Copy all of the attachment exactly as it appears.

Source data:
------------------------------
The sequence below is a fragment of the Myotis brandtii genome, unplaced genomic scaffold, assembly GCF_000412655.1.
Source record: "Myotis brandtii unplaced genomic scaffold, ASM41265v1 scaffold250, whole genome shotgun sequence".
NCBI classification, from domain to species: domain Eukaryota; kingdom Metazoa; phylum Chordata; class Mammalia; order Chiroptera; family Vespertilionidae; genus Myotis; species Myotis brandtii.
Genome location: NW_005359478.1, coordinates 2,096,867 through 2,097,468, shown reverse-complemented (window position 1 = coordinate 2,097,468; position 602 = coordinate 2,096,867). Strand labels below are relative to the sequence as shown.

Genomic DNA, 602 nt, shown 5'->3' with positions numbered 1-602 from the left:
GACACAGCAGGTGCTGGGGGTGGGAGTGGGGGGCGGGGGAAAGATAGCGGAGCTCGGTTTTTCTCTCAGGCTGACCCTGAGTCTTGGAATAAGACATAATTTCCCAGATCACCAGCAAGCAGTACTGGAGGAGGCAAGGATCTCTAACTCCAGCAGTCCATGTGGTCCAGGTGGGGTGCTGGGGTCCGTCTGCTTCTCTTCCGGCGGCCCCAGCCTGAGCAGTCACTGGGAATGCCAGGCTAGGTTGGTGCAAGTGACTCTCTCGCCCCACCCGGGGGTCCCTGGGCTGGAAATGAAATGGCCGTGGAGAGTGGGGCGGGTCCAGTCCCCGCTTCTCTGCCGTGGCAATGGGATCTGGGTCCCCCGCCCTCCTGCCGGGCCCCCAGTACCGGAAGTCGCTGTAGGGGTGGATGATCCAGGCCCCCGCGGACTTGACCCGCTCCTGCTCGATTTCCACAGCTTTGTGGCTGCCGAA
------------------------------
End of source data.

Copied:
The sequence below is a fragment of the Myotis brandtii genome, unplaced genomic scaffold, assembly GCF_000412655.1.
Source record: "Myotis brandtii unplaced genomic scaffold, ASM41265v1 scaffold250, whole genome shotgun sequence".
NCBI classification, from domain to species: domain Eukaryota; kingdom Metazoa; phylum Chordata; class Mammalia; order Chiroptera; family Vespertilionidae; genus Myotis; species Myotis brandtii.
Genome location: NW_005359478.1, coordinates 2,096,867 through 2,097,468, shown reverse-complemented (window position 1 = coordinate 2,097,468; position 602 = coordinate 2,096,867). Strand labels below are relative to the sequence as shown.

Genomic DNA, 602 nt, shown 5'->3' with positions numbered 1-602 from the left:
GACACAGCAGGTGCTGGGGGTGGGAGTGGGGGGCGGGGGAAAGATAGCGGAGCTCGGTTTTTCTCTCAGGCTGACCCTGAGTCTTGGAATAAGACATAATTTCCCAGATCACCAGCAAGCAGTACTGGAGGAGGCAAGGATCTCTAACTCCAGCAGTCCATGTGGTCCAGGTGGGGTGCTGGGGTCCGTCTGCTTCTCTTCCGGCGGCCCCAGCCTGAGCAGTCACTGGGAATGCCAGGCTAGGTTGGTGCAAGTGACTCTCTCGCCCCACCCGGGGGTCCCTGGGCTGGAAATGAAATGGCCGTGGAGAGTGGGGCGGGTCCAGTCCCCGCTTCTCTGCCGTGGCAATGGGATCTGGGTCCCCCGCCCTCCTGCCGGGCCCCCAGTACCGGAAGTCGCTGTAGGGGTGGATGATCCAGGCCCCCGCGGACTTGACCCGCTCCTGCTCGATTTCCACAGCTTTGTGGCTGCCGAA